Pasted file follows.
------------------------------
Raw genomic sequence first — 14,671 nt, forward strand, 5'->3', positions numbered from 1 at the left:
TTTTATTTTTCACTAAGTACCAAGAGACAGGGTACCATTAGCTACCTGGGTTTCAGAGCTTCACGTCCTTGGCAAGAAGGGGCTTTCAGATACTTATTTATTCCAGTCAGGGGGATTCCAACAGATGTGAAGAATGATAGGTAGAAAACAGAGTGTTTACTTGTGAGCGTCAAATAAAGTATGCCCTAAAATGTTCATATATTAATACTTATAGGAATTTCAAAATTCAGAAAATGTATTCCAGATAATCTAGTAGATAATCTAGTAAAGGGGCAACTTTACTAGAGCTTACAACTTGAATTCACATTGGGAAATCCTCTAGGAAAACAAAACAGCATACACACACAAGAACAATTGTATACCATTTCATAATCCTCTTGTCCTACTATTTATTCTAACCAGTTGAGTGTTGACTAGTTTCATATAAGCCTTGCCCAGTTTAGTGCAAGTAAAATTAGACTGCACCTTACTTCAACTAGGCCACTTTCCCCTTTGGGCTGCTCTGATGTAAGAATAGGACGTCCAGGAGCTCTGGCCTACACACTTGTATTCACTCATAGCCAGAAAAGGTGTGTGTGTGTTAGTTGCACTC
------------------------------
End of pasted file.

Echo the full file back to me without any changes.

Raw genomic sequence first — 14,671 nt, forward strand, 5'->3', positions numbered from 1 at the left:
TTTTATTTTTCACTAAGTACCAAGAGACAGGGTACCATTAGCTACCTGGGTTTCAGAGCTTCACGTCCTTGGCAAGAAGGGGCTTTCAGATACTTATTTATTCCAGTCAGGGGGATTCCAACAGATGTGAAGAATGATAGGTAGAAAACAGAGTGTTTACTTGTGAGCGTCAAATAAAGTATGCCCTAAAATGTTCATATATTAATACTTATAGGAATTTCAAAATTCAGAAAATGTATTCCAGATAATCTAGTAGATAATCTAGTAAAGGGGCAACTTTACTAGAGCTTACAACTTGAATTCACATTGGGAAATCCTCTAGGAAAACAAAACAGCATACACACACAAGAACAATTGTATACCATTTCATAATCCTCTTGTCCTACTATTTATTCTAACCAGTTGAGTGTTGACTAGTTTCATATAAGCCTTGCCCAGTTTAGTGCAAGTAAAATTAGACTGCACCTTACTTCAACTAGGCCACTTTCCCCTTTGGGCTGCTCTGATGTAAGAATAGGACGTCCAGGAGCTCTGGCCTACACACTTGTATTCACTCATAGCCAGAAAAGGTGTGTGTGTGTTAGTTGCACTC